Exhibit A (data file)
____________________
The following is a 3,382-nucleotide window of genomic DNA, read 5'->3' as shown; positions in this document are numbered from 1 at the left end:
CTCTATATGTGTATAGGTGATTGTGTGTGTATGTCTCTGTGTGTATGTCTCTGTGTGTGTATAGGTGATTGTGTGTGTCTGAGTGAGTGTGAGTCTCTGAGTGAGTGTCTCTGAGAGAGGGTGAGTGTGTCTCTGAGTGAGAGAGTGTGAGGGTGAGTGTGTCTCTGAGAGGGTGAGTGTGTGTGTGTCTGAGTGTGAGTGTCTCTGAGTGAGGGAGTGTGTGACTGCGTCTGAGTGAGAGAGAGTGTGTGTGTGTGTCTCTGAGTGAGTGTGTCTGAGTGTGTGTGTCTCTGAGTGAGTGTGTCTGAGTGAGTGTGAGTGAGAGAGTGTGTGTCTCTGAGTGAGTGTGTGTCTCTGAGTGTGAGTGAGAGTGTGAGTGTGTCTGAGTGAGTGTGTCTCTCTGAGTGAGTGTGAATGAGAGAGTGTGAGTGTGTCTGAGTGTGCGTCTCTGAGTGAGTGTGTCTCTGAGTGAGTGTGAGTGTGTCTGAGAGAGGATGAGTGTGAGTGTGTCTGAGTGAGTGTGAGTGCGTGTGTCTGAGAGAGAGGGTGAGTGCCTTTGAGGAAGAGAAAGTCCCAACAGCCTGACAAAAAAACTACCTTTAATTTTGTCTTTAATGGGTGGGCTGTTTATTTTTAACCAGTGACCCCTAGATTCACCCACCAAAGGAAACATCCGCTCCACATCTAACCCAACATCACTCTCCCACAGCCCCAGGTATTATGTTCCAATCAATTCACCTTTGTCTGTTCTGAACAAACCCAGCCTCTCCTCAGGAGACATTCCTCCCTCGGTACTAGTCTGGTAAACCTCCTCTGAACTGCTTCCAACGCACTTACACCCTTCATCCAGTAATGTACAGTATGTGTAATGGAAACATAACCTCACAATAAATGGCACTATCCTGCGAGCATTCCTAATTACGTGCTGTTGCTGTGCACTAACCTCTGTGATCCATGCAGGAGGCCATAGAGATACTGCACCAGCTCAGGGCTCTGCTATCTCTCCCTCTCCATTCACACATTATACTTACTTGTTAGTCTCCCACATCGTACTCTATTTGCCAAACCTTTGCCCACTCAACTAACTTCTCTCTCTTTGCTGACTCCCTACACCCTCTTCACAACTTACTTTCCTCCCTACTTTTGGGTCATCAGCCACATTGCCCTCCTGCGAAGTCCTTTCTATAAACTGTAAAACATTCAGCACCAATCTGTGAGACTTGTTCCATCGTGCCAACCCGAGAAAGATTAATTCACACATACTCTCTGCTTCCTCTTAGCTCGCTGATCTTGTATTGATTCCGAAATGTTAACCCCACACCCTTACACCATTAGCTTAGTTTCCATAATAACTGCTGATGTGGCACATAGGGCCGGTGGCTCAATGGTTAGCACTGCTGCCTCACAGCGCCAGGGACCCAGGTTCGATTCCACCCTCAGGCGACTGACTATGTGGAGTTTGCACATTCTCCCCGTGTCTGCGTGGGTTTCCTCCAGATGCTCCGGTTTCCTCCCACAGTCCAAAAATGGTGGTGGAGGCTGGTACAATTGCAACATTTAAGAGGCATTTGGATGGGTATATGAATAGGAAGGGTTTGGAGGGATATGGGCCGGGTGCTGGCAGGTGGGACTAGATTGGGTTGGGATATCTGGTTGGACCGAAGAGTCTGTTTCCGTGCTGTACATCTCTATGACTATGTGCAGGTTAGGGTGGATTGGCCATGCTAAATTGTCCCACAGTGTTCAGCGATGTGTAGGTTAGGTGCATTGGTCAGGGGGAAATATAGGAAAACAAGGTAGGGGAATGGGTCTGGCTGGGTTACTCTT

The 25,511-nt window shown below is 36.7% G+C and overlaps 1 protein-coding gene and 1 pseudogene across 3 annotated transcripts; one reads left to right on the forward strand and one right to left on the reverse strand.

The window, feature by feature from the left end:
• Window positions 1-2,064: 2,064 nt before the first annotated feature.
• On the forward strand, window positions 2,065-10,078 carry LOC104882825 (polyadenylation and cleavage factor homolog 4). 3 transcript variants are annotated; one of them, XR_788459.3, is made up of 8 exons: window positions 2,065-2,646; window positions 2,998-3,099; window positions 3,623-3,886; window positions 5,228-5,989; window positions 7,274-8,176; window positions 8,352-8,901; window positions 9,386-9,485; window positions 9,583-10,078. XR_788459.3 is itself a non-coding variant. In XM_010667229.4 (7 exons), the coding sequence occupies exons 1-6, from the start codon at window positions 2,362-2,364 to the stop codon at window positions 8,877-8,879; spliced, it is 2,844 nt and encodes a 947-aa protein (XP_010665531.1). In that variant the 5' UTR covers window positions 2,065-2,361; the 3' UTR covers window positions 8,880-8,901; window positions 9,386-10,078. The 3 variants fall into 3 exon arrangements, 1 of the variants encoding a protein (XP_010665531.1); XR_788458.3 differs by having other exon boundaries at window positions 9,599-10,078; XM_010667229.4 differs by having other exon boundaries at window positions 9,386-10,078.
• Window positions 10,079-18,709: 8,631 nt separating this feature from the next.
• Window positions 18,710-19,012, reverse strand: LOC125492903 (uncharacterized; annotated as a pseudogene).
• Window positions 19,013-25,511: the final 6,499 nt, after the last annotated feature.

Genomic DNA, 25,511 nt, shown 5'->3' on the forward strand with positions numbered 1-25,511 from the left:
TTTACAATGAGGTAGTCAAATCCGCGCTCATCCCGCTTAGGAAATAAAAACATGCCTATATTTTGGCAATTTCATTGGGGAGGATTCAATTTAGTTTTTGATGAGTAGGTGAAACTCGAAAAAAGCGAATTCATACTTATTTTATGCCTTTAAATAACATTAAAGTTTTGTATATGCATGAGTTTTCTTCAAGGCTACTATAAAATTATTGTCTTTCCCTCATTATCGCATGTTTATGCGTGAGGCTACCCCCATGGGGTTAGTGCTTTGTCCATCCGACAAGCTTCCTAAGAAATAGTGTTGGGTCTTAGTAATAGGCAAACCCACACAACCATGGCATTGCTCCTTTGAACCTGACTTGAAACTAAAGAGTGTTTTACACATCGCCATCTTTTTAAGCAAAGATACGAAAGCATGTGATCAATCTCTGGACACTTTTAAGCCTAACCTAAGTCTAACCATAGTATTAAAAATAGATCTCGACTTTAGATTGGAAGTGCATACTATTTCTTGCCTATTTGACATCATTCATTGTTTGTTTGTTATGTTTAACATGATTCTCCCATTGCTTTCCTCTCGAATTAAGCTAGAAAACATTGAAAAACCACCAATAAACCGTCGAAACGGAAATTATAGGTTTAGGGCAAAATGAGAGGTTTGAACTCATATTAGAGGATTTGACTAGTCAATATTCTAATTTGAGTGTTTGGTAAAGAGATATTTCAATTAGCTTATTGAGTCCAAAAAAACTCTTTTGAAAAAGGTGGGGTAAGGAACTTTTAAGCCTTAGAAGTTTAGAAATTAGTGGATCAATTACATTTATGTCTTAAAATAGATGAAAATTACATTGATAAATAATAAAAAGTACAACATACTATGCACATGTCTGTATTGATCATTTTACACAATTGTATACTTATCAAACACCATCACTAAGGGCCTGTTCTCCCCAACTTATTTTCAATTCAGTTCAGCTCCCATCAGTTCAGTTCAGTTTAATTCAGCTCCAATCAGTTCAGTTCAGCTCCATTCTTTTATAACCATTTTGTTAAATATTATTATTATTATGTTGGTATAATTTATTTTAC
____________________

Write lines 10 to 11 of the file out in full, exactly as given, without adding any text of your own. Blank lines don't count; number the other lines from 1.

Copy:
Genomic DNA, 25,511 nt, shown 5'->3' on the forward strand with positions numbered 1-25,511 from the left:
TTTACAATGAGGTAGTCAAATCCGCGCTCATCCCGCTTAGGAAATAAAAACATGCCTATATTTTGGCAATTTCATTGGGGAGGATTCAATTTAGTTTTTGATGAGTAGGTGAAACTCGAAAAAAGCGAATTCATACTTATTTTATGCCTTTAAATAACATTAAAGTTTTGTATATGCATGAGTTTTCTTCAAGGCTACTATAAAATTATTGTCTTTCCCTCATTATCGCATGTTTATGCGTGAGGCTACCCCCATGGGGTTAGTGCTTTGTCCATCCGACAAGCTTCCTAAGAAATAGTGTTGGGTCTTAGTAATAGGCAAACCCACACAACCATGGCATTGCTCCTTTGAACCTGACTTGAAACTAAAGAGTGTTTTACACATCGCCATCTTTTTAAGCAAAGATACGAAAGCATGTGATCAATCTCTGGACACTTTTAAGCCTAACCTAAGTCTAACCATAGTATTAAAAATAGATCTCGACTTTAGATTGGAAGTGCATACTATTTCTTGCCTATTTGACATCATTCATTGTTTGTTTGTTATGTTTAACATGATTCTCCCATTGCTTTCCTCTCGAATTAAGCTAGAAAACATTGAAAAACCACCAATAAACCGTCGAAACGGAAATTATAGGTTTAGGGCAAAATGAGAGGTTTGAACTCATATTAGAGGATTTGACTAGTCAATATTCTAATTTGAGTGTTTGGTAAAGAGATATTTCAATTAGCTTATTGAGTCCAAAAAAACTCTTTTGAAAAAGGTGGGGTAAGGAACTTTTAAGCCTTAGAAGTTTAGAAATTAGTGGATCAATTACATTTATGTCTTAAAATAGATGAAAATTACATTGATAAATAATAAAAAGTACAACATACTATGCACATGTCTGTATTGATCATTTTACACAATTGTATACTTATCAAACACCATCACTAAGGGCCTGTTCTCCCCAACTTATTTTCAATTCAGTTCAGCTCCCATCAGTTCAGTTCAGTTTAATTCAGCTCCAATCAGTTCAGTTCAGCTCCATTCTTTTATAACCATTTTGTTAAATATTATTATTATTATGTTGGTATAATTTATTTTAC